Brian Laundrie protests inspire Florida bill that would make demonstrations outside homes illegal

Protests at the house where the parents of murder victim Gabby Petito's fiancé lived and by anti-maskers at the home of a school board member were cited before a Florida Senate committee unanimously approved a bill Monday to make such disturbances illegal.

The bill approved by the Senate Judiciary Committee would make protesting outside a residence a second-degree misdemeanor punishable by up to 60 days in jail and a $500 fine. 

Orange County sheriff's Lt. Mike Crabb spoke in favor of the bill, citing days of protests outside the home of Brian Laundrie's parents. At the time, Laundrie was missing and suspected of killing Petito while on a cross-country trip. Authorities later found his body and a note confessing to the killing.

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"Brian Laundrie, the murderer from southwest Florida, had days and days of protests at ... his parents' house. He's not an elected official, his parents weren't elected officials either, but that wasn't right either."

Steven Bertolino, the attorney for the Laundrie family, said Brian's parents had protesters outside their house for weeks -- including when they learned their son was dead.

"They're extremely upset, and for some unknown reason, there are still people outside of their home, yelling and screaming and causing a ruckus, which any parent grieving the loss of a child should not have to deal with," Bertolino said at the time.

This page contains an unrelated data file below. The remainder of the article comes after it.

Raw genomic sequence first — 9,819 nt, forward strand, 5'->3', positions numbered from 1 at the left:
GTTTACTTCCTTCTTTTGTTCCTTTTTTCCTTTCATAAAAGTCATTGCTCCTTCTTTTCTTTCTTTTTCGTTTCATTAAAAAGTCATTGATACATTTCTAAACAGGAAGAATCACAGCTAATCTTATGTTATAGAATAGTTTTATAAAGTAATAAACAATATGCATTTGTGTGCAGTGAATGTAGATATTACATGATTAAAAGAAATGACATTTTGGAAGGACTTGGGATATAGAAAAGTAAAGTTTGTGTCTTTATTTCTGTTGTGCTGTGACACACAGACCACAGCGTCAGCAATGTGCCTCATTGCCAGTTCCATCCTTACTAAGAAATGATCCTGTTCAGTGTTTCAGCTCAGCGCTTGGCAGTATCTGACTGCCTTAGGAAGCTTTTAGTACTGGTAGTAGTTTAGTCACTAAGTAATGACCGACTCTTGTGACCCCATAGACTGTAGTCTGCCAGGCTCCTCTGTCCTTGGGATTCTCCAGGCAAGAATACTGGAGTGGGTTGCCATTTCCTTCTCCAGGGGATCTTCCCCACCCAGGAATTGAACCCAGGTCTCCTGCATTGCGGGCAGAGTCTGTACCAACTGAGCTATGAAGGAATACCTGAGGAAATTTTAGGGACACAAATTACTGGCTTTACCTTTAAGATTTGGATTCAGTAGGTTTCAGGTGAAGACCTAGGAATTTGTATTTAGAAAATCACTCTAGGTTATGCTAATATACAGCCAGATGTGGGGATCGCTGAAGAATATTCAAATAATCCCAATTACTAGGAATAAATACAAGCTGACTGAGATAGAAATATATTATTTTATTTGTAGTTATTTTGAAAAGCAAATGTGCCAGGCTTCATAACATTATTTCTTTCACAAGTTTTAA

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After Brian Laundrie's remains were found and the search for him was over, the family attorney said protesters still remained outside his parents' home non-stop.

"This protesting. This witch hunt. This mob-style crucifixion of Chris and Roberta is just wrong," Bertolino said back in October. "Enough is enough." 

Republican Sen. Dennis Baxley said protests at public places or at an elected official's office is one thing, but people's homes and families should be off-limits — elected official or not.

"Is there nothing sacred?" he said. "This thing of personally attacking people and their families to terrorize them, I just don't want that happening to anyone."

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Republican Sen. Keith Perry cited Brevard County School Board member Jennifer Jenkins as an example of someone who was harassed at her home by protesters.

"The protesters used vile language, argued with her neighbors and even coughed in her face," Perry said. "This is one example of many."

Perry said people deserve the right of privacy, safety and peace while in their homes.

Republican Gov. Ron DeSantis' communications office didn't immediately respond to an email asking if he supports the bill.

The Associated Press contributed to this report.